Valentine Munbee McMaster
Valentine Munbee McMaster, M.D., was born on the 16th of May, 1834 at
Trichinopoly, India. He was commissioned an Assistant Surgeon on the 27th of
March, 1855. Serving with the 78th Highlanders (Ross-shire Buffs), he took
part in the Persian campaign, including the night attack and battle of Kooshab
and bombardment of Mohumrah, for which he received the India General
Service medal with clasp for Persia.
During the Indian Mutiny he left Allahabad with General Havelock’s column in
July of 1857, and was present in all the operations which resulted in the
recapture of Cawnpore and in the first advance into Oude and subsequent
engagements up to the 12th of August.
He was present in the second advance into Oude and in all actions which
concluded in the first relief of the Residency of Lucknow. For his actions in
tending the wounded under fire during the entry into the city and the relief of
the Residency, Assistant Surgeon McMaster was awarded the Victoria Cross.
THE LONDON GAZETTE
War-Office, 18th June, 1858.
THE Queen has been graciously pleased to confirm the grant of the
Decoration of the Victoria Cross to the undermentioned Officers, Non-
Commissioned Officers and Men of Her Majesty's and of the East India
Company's Armies, which Decoration has been provisionally conferred upon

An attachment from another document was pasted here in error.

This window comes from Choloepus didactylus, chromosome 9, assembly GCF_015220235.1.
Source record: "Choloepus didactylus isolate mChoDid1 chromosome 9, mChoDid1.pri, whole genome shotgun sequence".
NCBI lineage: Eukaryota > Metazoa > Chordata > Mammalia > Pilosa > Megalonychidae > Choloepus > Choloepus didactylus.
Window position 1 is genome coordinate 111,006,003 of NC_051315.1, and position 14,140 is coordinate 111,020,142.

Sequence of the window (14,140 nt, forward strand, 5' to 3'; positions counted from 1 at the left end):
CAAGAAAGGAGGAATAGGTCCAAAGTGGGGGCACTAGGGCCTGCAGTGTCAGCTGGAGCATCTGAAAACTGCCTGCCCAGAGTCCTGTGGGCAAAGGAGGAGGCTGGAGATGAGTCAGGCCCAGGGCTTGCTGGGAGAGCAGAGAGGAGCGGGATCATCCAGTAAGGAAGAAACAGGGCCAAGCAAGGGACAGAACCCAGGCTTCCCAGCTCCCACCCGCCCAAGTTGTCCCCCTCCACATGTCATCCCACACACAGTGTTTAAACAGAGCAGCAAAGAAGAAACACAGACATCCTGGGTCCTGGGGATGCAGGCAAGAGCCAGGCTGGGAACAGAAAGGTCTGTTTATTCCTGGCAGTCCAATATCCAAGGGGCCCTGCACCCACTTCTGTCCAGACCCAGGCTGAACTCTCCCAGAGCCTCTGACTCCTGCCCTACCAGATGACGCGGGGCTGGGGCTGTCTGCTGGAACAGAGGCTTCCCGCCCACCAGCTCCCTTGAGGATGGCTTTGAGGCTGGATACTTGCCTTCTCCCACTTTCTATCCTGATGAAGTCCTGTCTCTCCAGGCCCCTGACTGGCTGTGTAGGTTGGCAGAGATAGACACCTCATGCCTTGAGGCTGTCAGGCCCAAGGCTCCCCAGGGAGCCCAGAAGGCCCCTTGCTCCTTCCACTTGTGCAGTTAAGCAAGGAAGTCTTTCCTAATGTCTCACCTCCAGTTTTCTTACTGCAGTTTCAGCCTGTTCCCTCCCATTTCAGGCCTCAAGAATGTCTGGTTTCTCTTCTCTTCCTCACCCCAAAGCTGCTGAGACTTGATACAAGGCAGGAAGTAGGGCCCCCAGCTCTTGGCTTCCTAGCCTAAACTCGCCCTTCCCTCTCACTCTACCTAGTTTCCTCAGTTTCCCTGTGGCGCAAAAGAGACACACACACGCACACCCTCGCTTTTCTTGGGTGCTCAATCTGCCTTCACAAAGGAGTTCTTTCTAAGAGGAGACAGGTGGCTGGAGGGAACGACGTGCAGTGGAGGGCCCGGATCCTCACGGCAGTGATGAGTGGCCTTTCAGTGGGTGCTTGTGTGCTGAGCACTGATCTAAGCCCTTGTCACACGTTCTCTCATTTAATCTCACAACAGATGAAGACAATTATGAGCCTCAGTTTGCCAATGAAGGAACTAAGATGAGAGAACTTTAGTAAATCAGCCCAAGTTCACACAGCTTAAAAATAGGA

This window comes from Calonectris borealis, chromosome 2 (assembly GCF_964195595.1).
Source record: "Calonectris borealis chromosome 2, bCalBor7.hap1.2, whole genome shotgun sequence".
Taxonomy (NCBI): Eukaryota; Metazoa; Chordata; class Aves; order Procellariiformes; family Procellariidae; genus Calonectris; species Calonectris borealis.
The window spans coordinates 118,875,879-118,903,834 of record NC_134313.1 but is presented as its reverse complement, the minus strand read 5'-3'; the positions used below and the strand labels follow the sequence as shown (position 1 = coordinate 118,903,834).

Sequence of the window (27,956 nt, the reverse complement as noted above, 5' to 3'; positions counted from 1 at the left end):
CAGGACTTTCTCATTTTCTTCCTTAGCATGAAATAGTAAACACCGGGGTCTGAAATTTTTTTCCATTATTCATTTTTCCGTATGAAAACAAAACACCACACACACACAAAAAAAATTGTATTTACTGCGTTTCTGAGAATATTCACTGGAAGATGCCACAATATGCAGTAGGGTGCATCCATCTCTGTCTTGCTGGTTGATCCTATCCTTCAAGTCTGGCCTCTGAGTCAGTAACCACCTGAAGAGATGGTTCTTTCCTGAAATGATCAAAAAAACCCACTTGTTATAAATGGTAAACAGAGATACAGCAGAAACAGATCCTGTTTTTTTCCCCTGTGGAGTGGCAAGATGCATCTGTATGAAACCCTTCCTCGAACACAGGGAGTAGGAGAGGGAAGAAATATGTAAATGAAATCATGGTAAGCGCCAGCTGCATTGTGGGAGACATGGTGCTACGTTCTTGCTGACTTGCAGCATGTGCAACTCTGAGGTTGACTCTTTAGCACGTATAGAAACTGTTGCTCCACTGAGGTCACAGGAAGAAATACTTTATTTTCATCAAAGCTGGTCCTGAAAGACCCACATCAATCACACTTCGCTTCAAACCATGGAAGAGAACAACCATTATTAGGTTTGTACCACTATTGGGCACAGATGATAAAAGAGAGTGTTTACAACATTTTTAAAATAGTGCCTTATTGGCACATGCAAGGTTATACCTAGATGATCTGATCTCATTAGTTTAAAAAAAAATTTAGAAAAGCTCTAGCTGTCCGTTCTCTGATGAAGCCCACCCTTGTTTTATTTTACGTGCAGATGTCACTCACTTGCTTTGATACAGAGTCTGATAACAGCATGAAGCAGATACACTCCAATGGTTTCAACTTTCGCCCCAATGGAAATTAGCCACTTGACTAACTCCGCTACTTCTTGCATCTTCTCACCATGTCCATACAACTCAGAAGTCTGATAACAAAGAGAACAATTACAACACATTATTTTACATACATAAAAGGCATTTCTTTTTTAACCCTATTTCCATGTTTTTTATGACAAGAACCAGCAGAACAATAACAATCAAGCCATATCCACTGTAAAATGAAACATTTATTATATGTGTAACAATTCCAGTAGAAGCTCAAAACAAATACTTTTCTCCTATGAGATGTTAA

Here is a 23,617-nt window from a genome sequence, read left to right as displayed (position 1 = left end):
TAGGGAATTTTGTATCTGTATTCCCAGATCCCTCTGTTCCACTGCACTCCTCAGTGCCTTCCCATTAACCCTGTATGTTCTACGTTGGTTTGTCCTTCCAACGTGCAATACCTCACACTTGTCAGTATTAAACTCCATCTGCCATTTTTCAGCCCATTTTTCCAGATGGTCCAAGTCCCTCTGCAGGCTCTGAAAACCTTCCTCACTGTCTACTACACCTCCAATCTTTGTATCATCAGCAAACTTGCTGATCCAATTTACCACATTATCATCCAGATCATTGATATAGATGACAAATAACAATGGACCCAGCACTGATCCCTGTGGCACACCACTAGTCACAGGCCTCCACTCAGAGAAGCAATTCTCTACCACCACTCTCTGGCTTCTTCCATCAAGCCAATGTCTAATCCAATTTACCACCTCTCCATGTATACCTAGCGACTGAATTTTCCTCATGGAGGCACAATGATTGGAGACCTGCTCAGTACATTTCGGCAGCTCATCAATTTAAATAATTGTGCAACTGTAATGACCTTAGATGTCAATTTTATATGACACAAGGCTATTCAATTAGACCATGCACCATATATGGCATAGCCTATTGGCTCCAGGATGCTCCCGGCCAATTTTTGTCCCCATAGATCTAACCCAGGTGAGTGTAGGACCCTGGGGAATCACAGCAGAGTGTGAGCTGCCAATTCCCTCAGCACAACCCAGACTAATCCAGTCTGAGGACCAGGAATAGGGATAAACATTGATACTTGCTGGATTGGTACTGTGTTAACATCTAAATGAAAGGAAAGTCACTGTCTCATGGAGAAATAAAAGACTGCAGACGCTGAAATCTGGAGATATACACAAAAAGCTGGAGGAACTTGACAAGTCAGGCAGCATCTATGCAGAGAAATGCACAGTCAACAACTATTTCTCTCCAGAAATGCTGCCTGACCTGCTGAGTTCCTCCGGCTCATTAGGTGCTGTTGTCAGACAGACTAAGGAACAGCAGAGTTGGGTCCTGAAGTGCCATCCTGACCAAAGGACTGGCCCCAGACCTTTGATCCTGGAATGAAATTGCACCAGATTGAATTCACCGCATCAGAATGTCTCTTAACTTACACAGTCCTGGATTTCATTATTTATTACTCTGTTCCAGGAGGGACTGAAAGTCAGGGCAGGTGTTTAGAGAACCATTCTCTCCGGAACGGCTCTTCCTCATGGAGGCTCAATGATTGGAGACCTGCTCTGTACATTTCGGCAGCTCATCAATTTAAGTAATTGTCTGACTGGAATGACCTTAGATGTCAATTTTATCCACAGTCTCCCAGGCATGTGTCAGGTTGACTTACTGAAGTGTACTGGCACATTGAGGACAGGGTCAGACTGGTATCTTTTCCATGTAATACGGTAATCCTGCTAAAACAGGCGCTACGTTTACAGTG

them by Major-General Sir James Outram, G.C.B., and by the late Major-
General Henry Havelock, K.C.B., on account of Acts of Bravery performed by
them in India, as recorded against their several names, in virtue of the
power delegated to Generals commanding Corps, Divisions, or Brigades, by
Her Majesty's Warrant of the 29th January, 1856, viz.:
78th Regiment:Assistant-Surgeon Valentine Munbee McMaster Date of
Act of Bravery, 25th September, 1857
For the intrepidity with which he exposed himself to the fire of the
bringing in, and attending to, the
wounded, on the 25th of September at Lucknow. (Extract from Field
Force Orders of the late Major-General Havelock, dated 17th October,
The column under the command of General Havelock, having insufficient
numbers to fight their way back out of Lucknow, found themselves also
besieged in the Residency. Assistant Surgeon McMaster served in the
continued defense of the Residency, including several sorties against the
enemy, being wounded in one of them. He also served with General Outram’s
force at the Alum Bagh until the capture of Lucknow. Following the capture of
Lucknow, he served in the Rohilcund campaign and the capture of Bareilly.
For his services during the Indian Mutiny, in addition to being awarded the
Victoria Cross, he received the Indian Mutiny medal with two clasps and was
entitled to count one year additional service. Valentine McMaster was
promoted to Surgeon on the 14th of March, 1868.
Valentine Munbee McMaster, M.D., V.C., died in Ireland on the 22nd of
January, 1872 and was buried in the City Cemetery, Belfast. He was survived
by his wife and six year old son, Bryce. There is a memorial to his memory in
St. Columb’s Cathedral, Londonderry.
|A fine cdv of Valentine Munbee McMaster,|
M.D., in uniform with “medals up” including his
Victoria Cross. It is interesting to note that
he wore his VC between his India General
Service medal and his Indian Mutiny medal as
there were no regulations at the time
concerning the order in which medals were to
be worn. The photo is by the firm of the noted
Canadian photographer William Notman, the
most prominent photographer of his day in
Canada. As the 78th Highlanders were
stationed in Canada from approximately 1868
to 1871, the photo can be dated to that period.
|Asst. Surgeon |